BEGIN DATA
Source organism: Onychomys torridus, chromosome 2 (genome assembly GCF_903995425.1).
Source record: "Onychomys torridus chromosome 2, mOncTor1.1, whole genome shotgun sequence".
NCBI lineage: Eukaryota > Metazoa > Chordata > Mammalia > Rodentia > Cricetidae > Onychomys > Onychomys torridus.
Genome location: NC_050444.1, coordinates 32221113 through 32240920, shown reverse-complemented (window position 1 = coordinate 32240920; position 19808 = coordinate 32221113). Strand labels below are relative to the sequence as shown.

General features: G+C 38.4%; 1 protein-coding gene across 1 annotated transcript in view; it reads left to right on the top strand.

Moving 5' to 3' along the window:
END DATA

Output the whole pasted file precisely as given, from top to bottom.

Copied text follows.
Source organism: Onychomys torridus, chromosome 2 (genome assembly GCF_903995425.1).
Source record: "Onychomys torridus chromosome 2, mOncTor1.1, whole genome shotgun sequence".
NCBI lineage: Eukaryota > Metazoa > Chordata > Mammalia > Rodentia > Cricetidae > Onychomys > Onychomys torridus.
Genome location: NC_050444.1, coordinates 32221113 through 32240920, shown reverse-complemented (window position 1 = coordinate 32240920; position 19808 = coordinate 32221113). Strand labels below are relative to the sequence as shown.

General features: G+C 38.4%; 1 protein-coding gene across 1 annotated transcript in view; it reads left to right on the top strand.

Moving 5' to 3' along the window: